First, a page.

Blue Monday :(

Today is known as Blue Monday – the time of year after christmas, when work and school, money and other problems may just get on top of us.

But lets not be negative nellies, realistically today can be a really a special day, where we can spread some love and make ourselves and others feel better.  Why don’t we use this day to focus on doing good for each other. Good deeds don’t have to cost any money a simple act of kindness can have a huge impact on others.

Wouldn’t it be good to start a new tradition that encouraged people to do nice things for each other? 

Blue Monday ideas should benefit others (a person, an organisation or even internationally) and will probably be something you wouldn’t normally do (but might do regularly from now on), voluntary (compulsory kindness doesn’t really count), thought up by those involved (there’s no formula or template) and fun and creative (for everyone involved).

What are you going to do today?  I am planning to take some of my herbal body care products to the local shelter.

Cervical Cancer Prevention Week 19th – 25th January 2014

It is shocking to realise that over 65% of cancers are preventable and down to lifestyle factors.  What is even more shocking is that there isn’t much money being invested in preventable medicines and millions invested in cancer research and treatment.

As a herbalist my view and treatment of cancer is different to modern medicine, although herbalism can be used alongside orthodox treatment to support people.  The key is that everyone is different – their lifestyle, signs, symptoms and reasons.  Therefore when I support people with their health and wellbeing it takes into account the individual – we are all unique at the end of the day.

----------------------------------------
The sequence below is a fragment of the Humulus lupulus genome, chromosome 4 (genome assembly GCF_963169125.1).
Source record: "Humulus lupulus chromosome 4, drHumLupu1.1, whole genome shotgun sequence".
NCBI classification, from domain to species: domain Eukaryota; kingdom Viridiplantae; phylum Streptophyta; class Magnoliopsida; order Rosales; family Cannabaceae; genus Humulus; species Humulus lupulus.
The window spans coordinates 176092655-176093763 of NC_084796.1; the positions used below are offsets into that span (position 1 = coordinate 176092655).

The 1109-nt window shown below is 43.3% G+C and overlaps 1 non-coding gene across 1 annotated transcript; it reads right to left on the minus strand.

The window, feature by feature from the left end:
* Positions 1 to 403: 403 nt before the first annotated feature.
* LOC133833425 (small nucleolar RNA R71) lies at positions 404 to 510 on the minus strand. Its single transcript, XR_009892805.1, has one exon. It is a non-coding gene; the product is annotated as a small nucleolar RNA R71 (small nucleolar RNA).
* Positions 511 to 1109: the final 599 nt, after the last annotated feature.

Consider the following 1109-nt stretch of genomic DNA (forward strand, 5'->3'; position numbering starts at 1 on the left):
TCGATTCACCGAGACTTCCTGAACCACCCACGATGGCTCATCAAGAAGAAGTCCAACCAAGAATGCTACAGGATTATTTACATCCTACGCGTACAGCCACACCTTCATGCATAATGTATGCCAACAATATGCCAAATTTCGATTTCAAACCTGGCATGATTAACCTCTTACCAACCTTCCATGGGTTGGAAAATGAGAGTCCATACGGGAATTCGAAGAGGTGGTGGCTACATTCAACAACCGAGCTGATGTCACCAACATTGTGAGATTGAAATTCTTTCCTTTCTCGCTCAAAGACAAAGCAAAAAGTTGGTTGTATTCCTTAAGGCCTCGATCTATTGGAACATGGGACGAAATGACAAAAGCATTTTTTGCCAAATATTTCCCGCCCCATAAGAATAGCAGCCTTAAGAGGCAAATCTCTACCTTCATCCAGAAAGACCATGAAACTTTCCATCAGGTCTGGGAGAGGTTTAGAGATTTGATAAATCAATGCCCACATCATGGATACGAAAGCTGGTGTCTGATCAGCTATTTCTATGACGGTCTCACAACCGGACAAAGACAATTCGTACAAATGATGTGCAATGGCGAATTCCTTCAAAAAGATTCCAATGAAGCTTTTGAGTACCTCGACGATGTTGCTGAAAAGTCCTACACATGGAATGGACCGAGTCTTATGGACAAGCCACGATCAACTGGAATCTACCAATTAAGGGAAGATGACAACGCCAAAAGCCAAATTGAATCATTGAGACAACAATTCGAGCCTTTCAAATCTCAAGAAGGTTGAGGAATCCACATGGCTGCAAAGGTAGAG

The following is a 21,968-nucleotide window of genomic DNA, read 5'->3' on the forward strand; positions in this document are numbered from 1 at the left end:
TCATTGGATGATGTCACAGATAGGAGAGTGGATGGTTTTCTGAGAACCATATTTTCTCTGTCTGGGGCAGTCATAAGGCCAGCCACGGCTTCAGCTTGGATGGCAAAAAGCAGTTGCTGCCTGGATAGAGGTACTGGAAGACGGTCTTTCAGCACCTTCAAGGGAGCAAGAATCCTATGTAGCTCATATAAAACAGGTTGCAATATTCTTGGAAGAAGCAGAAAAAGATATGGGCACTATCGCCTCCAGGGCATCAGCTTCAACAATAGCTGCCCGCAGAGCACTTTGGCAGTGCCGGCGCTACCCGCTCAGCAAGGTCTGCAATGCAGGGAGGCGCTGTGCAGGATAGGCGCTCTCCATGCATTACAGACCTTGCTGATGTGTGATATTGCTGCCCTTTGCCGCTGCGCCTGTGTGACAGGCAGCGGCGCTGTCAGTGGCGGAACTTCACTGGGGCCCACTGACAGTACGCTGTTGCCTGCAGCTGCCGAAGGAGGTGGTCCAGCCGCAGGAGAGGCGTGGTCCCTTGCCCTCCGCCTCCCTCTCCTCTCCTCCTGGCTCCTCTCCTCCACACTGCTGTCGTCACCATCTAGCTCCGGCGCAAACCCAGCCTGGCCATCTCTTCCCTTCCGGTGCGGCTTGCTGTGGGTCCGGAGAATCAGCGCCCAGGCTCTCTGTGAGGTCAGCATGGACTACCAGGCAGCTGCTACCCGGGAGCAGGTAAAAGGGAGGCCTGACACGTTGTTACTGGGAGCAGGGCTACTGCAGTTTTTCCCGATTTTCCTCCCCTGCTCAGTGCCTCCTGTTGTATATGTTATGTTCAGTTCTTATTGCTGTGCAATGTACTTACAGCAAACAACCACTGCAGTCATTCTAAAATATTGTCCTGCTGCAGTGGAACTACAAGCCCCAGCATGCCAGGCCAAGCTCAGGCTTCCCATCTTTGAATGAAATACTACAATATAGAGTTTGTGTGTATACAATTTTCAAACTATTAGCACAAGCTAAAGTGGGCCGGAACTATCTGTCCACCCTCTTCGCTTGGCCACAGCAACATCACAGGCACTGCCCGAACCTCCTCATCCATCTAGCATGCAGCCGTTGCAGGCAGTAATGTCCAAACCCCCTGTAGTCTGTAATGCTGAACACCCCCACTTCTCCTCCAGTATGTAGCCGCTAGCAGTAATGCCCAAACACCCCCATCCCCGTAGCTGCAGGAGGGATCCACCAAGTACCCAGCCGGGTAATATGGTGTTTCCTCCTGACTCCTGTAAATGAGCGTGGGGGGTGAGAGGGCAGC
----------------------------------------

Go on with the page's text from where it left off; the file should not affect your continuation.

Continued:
This week is cervical cancer prevention week.  This is a European wide initiative lead by the European Cervical Cancer Association (ECCA).  Several charities take part in raising awareness.  This is something I am also happy to do to share information about natural ways we can prevent cervical cancer and information about how herbalists support those of us who are affected by it.

Orthodox medicine are aware that cervical cancer is preventable.  Despite the modern advances in medicine 20% of women do not attend their cervical screenings and at present 50% of school age girls don’t take the human papilloma virus (HPV) vaccination.

Smoking is a serious contributing factor to cervical cancer – being a smoker can increase the risk of getting cervical cancer four-fold!!  This is because the carcinogens (cancer causing molecules) from cigarette smoke are concentrated in the cervical lining – this may be a protective mechanism as levels in the cervical mucus can be 10-20 times higher than levels in the bloodstream.

Unfortunately in western society our diets are lacking in nutrition.  If our body doesn’t get the nutrition that it needs then it cannot work effectively.  Our bodies are complex, but many people like to liken the body to a machine – this is a way of looking at the body using only a physical perspective (and not our mental and emotional aspects) but we wouldn’t allow our cars to run low on petrol, let the radiators run low on water causing the car to overheat, or not top up the oil to ensure the engine runs smoothly.  We are so much more complex than an engine but for those of us who are not mechanically minded then an engine is very complex.